In response to the border standoff, the EU declared that it is observing and monitoring twenty nations, including Moscow, for their conceivable role in the transportation of refugees towards Belarus. On 9th November, the EU stated that it had undertaken action against three countries from where flights are said to have moved immigrants to Minsk. A chief diplomat at the EU has identified Russia on its Radar; therefore, the bloc is monitoring information and statistics regarding flights from Moscow and their potential impacts. 

In response, Russia has asserted that it is carefully evaluating the alarming situation. Moscow has acknowledged the phone call between Lukashenko and Putin; however, Russia describes it as a means for the exchange of information between the two states via all possible means, inclusive of special services. Moreover, Putin has acknowledged the crisis as a real-world problem that must be dealt with immediately. The conversation between the two leaders also depicted concerns over the lives and health of civilians massed in the border region and condemned Poland’s harsh policy actions against them. This depicts that Belarus seeks to blame Poland for the employment of defense forces at the border, terming it as a violation of the country’s humanitarian obligations. 

Russia has remained a major ally of Belarus, providing diplomatic and economic assistance in the face of increasing pressure from the bloc over human rights concerns and immigrant crises. The recent standoff at the border has bought global condemnation of Minsk, with the accusation of ‘cynical’ exploitation of refugees in the aftermath of EU imposition of the sanction of its authoritarian regime. 

On 10th November 2021, German Chancellor Angela Merkel spoke over call to Putin, asking him to use his leverage to pressure Belarus into terminating ‘inhumane instrumentalization of immigrants, rendering it unacceptable. In response, Moscow has suggested direct EU-Belarus contact on the issue. German foreign minister has highlighted that Belarus must realize that its calculations have failed to work and that the EU will not be blackmailed.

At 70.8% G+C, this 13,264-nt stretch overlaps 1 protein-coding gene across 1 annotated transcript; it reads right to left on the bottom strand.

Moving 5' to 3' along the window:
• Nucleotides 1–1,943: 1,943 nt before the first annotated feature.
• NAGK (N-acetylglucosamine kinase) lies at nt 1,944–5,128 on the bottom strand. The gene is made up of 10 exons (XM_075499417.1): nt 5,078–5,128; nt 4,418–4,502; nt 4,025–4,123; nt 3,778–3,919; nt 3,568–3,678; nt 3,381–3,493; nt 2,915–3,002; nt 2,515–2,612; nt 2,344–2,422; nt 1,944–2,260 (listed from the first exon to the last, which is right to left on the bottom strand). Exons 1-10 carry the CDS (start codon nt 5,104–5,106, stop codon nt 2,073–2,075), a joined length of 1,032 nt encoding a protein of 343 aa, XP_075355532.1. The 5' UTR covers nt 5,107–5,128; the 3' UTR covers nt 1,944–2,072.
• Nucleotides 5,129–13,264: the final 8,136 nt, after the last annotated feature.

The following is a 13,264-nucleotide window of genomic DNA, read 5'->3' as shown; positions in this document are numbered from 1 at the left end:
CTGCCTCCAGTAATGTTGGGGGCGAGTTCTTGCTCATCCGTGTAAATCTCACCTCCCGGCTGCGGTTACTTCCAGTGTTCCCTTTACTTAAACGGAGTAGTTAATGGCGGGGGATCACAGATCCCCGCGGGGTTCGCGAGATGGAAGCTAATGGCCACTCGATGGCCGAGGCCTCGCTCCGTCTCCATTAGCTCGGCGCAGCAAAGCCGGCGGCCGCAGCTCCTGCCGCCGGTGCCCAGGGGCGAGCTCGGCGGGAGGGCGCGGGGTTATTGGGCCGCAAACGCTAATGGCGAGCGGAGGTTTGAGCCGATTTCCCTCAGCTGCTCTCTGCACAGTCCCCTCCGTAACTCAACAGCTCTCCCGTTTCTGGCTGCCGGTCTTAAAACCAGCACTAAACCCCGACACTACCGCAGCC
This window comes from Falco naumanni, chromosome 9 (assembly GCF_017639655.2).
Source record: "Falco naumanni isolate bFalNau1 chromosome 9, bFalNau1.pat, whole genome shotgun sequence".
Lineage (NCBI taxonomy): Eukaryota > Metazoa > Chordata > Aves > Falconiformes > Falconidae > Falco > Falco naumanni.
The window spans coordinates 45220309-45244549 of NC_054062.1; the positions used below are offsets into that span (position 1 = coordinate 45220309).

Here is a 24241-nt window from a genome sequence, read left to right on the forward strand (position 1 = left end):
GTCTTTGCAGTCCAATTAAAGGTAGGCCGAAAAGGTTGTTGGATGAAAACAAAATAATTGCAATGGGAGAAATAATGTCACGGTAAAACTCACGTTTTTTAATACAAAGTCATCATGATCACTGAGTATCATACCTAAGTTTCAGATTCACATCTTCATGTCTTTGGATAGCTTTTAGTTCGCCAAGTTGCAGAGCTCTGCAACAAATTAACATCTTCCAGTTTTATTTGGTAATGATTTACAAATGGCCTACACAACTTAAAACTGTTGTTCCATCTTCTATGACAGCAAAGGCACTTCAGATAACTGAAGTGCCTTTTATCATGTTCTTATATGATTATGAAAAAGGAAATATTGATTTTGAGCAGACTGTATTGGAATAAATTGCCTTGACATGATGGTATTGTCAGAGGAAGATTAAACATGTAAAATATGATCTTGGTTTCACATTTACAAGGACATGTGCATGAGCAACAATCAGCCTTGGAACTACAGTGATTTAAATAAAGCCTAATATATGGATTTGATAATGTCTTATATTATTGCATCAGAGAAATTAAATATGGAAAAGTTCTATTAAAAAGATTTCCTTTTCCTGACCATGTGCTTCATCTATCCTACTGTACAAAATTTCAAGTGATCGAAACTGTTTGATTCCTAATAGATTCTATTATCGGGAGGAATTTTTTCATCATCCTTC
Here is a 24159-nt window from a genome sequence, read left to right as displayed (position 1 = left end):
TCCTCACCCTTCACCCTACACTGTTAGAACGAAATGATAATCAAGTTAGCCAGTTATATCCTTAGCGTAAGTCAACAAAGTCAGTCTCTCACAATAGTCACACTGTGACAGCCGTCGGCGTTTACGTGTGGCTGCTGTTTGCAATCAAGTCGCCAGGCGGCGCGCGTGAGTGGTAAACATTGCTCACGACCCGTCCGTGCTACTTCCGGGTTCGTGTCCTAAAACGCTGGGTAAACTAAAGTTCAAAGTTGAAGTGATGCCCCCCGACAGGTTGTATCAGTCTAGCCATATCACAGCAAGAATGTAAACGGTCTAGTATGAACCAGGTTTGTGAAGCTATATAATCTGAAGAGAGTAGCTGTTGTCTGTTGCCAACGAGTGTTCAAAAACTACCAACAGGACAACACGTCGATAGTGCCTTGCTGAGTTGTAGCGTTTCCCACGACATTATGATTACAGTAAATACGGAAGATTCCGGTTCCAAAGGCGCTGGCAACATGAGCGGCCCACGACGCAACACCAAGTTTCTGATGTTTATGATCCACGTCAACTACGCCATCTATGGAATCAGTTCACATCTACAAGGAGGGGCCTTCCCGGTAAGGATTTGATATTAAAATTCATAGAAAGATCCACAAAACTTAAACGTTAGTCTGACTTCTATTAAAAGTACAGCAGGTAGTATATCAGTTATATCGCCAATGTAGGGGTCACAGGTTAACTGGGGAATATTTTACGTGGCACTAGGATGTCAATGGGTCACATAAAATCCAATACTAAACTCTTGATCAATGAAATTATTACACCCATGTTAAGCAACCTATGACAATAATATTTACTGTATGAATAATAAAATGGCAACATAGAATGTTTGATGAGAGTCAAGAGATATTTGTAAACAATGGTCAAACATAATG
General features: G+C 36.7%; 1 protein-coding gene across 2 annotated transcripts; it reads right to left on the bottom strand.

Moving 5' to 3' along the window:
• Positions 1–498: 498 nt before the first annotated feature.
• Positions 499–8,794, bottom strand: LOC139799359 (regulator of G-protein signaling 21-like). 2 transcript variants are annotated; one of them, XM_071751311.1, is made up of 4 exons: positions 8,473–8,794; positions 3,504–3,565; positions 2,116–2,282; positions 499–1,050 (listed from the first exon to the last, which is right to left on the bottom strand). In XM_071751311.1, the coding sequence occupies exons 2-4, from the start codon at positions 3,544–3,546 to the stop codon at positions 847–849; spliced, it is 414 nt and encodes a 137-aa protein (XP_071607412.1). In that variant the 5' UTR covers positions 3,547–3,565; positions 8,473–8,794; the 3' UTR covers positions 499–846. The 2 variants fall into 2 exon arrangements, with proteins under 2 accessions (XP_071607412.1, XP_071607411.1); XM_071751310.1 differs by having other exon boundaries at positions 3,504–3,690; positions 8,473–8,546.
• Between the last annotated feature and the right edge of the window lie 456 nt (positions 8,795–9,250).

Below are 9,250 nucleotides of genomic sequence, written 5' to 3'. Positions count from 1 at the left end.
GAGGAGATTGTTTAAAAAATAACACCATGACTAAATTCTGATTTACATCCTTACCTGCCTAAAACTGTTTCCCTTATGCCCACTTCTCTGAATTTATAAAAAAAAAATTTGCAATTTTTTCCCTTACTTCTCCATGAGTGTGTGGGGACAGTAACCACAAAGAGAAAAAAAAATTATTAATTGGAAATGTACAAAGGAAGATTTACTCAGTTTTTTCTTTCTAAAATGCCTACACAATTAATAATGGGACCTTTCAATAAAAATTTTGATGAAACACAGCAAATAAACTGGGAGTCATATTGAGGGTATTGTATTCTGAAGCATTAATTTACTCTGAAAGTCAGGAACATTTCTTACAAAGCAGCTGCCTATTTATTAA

What option does the EU have? 

Front line countries are constructing concrete walls and razor fences and would want the EU to finance it. However, the EU has categorically refused to do this in the past; in part, it is due to the Berlin Wall’s memories and practical consequences of border barriers. Recently, Charles Michel, the President of the European Council, has requested to enact a ‘rapid’ solution to border financing. He stated, “Polish and Baltic borders are the EU border. One for all and all for one.” The EU countries have demanded that at least the bloc partially fund physical barriers in the border region; however, Ursula von der Leyen has denied the provision.

Currently, the bloc has planned to work on a package for sanctions that could be green-signaled at the meeting of foreign ministers in Brussels on 15th November and implemented shortly after. More recently, the EU also agreed on the expansion of the sanction criteria to Belarus to encompass natural or legal persons, entities contributing to the enrichment of Lukashenka’s regime, and facilitating: 

  • Unlawfully crossing of member country’s external borders;
  • Trafficking of illicit or hazardous products within the member country’s territory. 

Written By: Olivium's Staff.